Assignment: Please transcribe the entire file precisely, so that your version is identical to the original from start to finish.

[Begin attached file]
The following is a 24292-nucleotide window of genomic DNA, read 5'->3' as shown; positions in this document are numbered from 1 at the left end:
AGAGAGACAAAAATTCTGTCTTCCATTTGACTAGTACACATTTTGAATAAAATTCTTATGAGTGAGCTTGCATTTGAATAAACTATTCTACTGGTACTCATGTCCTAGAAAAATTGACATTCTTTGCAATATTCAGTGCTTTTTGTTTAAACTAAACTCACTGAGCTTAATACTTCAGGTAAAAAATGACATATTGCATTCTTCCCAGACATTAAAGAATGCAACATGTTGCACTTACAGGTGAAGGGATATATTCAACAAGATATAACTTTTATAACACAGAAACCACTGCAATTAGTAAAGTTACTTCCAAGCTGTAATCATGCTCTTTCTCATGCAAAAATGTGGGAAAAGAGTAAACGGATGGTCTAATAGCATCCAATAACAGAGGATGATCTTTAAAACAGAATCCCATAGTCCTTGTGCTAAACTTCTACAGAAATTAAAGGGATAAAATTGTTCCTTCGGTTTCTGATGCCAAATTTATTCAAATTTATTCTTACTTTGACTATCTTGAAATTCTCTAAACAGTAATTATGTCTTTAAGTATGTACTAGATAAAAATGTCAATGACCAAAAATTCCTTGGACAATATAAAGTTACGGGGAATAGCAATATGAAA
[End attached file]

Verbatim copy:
The following is a 24292-nucleotide window of genomic DNA, read 5'->3' as shown; positions in this document are numbered from 1 at the left end:
AGAGAGACAAAAATTCTGTCTTCCATTTGACTAGTACACATTTTGAATAAAATTCTTATGAGTGAGCTTGCATTTGAATAAACTATTCTACTGGTACTCATGTCCTAGAAAAATTGACATTCTTTGCAATATTCAGTGCTTTTTGTTTAAACTAAACTCACTGAGCTTAATACTTCAGGTAAAAAATGACATATTGCATTCTTCCCAGACATTAAAGAATGCAACATGTTGCACTTACAGGTGAAGGGATATATTCAACAAGATATAACTTTTATAACACAGAAACCACTGCAATTAGTAAAGTTACTTCCAAGCTGTAATCATGCTCTTTCTCATGCAAAAATGTGGGAAAAGAGTAAACGGATGGTCTAATAGCATCCAATAACAGAGGATGATCTTTAAAACAGAATCCCATAGTCCTTGTGCTAAACTTCTACAGAAATTAAAGGGATAAAATTGTTCCTTCGGTTTCTGATGCCAAATTTATTCAAATTTATTCTTACTTTGACTATCTTGAAATTCTCTAAACAGTAATTATGTCTTTAAGTATGTACTAGATAAAAATGTCAATGACCAAAAATTCCTTGGACAATATAAAGTTACGGGGAATAGCAATATGAAA